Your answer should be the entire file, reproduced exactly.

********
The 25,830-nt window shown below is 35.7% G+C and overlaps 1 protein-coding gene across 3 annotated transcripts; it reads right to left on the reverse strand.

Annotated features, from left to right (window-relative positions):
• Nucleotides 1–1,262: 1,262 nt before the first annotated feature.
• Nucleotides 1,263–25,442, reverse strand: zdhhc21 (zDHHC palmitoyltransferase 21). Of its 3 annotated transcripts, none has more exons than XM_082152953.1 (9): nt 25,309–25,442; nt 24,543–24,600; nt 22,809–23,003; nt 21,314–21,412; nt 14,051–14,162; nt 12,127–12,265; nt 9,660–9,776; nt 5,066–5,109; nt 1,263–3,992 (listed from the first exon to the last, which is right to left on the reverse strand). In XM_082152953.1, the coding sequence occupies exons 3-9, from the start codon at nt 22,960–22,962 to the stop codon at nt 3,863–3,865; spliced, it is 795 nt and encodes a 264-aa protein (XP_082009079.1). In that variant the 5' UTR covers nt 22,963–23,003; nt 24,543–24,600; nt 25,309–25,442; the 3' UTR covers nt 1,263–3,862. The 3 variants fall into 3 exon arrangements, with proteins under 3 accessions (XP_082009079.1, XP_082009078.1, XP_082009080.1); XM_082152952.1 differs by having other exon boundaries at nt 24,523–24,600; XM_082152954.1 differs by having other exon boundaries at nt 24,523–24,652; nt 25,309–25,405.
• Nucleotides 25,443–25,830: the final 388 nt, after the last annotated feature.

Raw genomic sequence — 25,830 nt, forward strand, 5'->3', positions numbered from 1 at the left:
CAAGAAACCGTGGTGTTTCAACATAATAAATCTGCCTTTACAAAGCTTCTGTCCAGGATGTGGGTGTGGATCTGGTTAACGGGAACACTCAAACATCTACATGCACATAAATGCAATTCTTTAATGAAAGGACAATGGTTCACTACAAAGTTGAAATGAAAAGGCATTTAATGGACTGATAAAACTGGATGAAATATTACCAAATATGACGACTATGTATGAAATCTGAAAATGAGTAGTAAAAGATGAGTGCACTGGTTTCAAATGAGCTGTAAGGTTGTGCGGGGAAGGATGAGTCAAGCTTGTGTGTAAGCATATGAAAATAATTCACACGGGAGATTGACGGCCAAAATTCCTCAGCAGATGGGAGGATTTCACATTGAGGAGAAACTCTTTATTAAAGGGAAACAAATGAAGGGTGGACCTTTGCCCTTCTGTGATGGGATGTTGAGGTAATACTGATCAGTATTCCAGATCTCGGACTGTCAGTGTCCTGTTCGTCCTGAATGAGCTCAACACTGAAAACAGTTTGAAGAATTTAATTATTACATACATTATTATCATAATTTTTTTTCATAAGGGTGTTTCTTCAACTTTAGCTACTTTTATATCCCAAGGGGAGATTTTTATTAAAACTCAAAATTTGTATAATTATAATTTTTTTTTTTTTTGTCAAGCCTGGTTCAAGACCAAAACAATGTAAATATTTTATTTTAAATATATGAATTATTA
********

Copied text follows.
The 25,830-nt window shown below is 35.7% G+C and overlaps 1 protein-coding gene across 3 annotated transcripts; it reads right to left on the reverse strand.

Annotated features, from left to right (window-relative positions):
• Nucleotides 1–1,262: 1,262 nt before the first annotated feature.
• Nucleotides 1,263–25,442, reverse strand: zdhhc21 (zDHHC palmitoyltransferase 21). Of its 3 annotated transcripts, none has more exons than XM_082152953.1 (9): nt 25,309–25,442; nt 24,543–24,600; nt 22,809–23,003; nt 21,314–21,412; nt 14,051–14,162; nt 12,127–12,265; nt 9,660–9,776; nt 5,066–5,109; nt 1,263–3,992 (listed from the first exon to the last, which is right to left on the reverse strand). In XM_082152953.1, the coding sequence occupies exons 3-9, from the start codon at nt 22,960–22,962 to the stop codon at nt 3,863–3,865; spliced, it is 795 nt and encodes a 264-aa protein (XP_082009079.1). In that variant the 5' UTR covers nt 22,963–23,003; nt 24,543–24,600; nt 25,309–25,442; the 3' UTR covers nt 1,263–3,862. The 3 variants fall into 3 exon arrangements, with proteins under 3 accessions (XP_082009079.1, XP_082009078.1, XP_082009080.1); XM_082152952.1 differs by having other exon boundaries at nt 24,523–24,600; XM_082152954.1 differs by having other exon boundaries at nt 24,523–24,652; nt 25,309–25,405.
• Nucleotides 25,443–25,830: the final 388 nt, after the last annotated feature.

Raw genomic sequence — 25,830 nt, forward strand, 5'->3', positions numbered from 1 at the left:
CAAGAAACCGTGGTGTTTCAACATAATAAATCTGCCTTTACAAAGCTTCTGTCCAGGATGTGGGTGTGGATCTGGTTAACGGGAACACTCAAACATCTACATGCACATAAATGCAATTCTTTAATGAAAGGACAATGGTTCACTACAAAGTTGAAATGAAAAGGCATTTAATGGACTGATAAAACTGGATGAAATATTACCAAATATGACGACTATGTATGAAATCTGAAAATGAGTAGTAAAAGATGAGTGCACTGGTTTCAAATGAGCTGTAAGGTTGTGCGGGGAAGGATGAGTCAAGCTTGTGTGTAAGCATATGAAAATAATTCACACGGGAGATTGACGGCCAAAATTCCTCAGCAGATGGGAGGATTTCACATTGAGGAGAAACTCTTTATTAAAGGGAAACAAATGAAGGGTGGACCTTTGCCCTTCTGTGATGGGATGTTGAGGTAATACTGATCAGTATTCCAGATCTCGGACTGTCAGTGTCCTGTTCGTCCTGAATGAGCTCAACACTGAAAACAGTTTGAAGAATTTAATTATTACATACATTATTATCATAATTTTTTTTCATAAGGGTGTTTCTTCAACTTTAGCTACTTTTATATCCCAAGGGGAGATTTTTATTAAAACTCAAAATTTGTATAATTATAATTTTTTTTTTTTTTGTCAAGCCTGGTTCAAGACCAAAACAATGTAAATATTTTATTTTAAATATATGAATTATTA